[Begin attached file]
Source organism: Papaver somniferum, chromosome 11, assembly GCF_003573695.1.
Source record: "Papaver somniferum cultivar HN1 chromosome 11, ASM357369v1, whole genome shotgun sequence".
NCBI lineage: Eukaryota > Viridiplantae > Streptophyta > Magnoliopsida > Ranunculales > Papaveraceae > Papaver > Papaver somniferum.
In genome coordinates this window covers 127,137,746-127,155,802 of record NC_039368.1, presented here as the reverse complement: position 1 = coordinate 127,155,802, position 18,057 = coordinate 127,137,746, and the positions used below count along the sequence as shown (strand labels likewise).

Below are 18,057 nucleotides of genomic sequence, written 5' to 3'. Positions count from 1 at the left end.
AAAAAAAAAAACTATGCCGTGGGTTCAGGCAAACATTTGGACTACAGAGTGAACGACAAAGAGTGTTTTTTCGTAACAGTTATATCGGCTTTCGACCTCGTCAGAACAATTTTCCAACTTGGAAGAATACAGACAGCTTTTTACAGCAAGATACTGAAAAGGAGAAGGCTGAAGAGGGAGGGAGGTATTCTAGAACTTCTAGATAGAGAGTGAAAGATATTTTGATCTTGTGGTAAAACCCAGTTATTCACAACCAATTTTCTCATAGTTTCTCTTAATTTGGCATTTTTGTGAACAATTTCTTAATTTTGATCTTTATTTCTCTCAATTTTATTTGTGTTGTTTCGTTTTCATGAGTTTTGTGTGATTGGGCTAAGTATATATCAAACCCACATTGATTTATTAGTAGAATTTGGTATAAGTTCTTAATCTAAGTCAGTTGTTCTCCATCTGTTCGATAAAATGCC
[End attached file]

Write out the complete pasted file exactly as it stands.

Source organism: Papaver somniferum, chromosome 11, assembly GCF_003573695.1.
Source record: "Papaver somniferum cultivar HN1 chromosome 11, ASM357369v1, whole genome shotgun sequence".
NCBI lineage: Eukaryota > Viridiplantae > Streptophyta > Magnoliopsida > Ranunculales > Papaveraceae > Papaver > Papaver somniferum.
In genome coordinates this window covers 127,137,746-127,155,802 of record NC_039368.1, presented here as the reverse complement: position 1 = coordinate 127,155,802, position 18,057 = coordinate 127,137,746, and the positions used below count along the sequence as shown (strand labels likewise).

Below are 18,057 nucleotides of genomic sequence, written 5' to 3'. Positions count from 1 at the left end.
AAAAAAAAAAACTATGCCGTGGGTTCAGGCAAACATTTGGACTACAGAGTGAACGACAAAGAGTGTTTTTTCGTAACAGTTATATCGGCTTTCGACCTCGTCAGAACAATTTTCCAACTTGGAAGAATACAGACAGCTTTTTACAGCAAGATACTGAAAAGGAGAAGGCTGAAGAGGGAGGGAGGTATTCTAGAACTTCTAGATAGAGAGTGAAAGATATTTTGATCTTGTGGTAAAACCCAGTTATTCACAACCAATTTTCTCATAGTTTCTCTTAATTTGGCATTTTTGTGAACAATTTCTTAATTTTGATCTTTATTTCTCTCAATTTTATTTGTGTTGTTTCGTTTTCATGAGTTTTGTGTGATTGGGCTAAGTATATATCAAACCCACATTGATTTATTAGTAGAATTTGGTATAAGTTCTTAATCTAAGTCAGTTGTTCTCCATCTGTTCGATAAAATGCC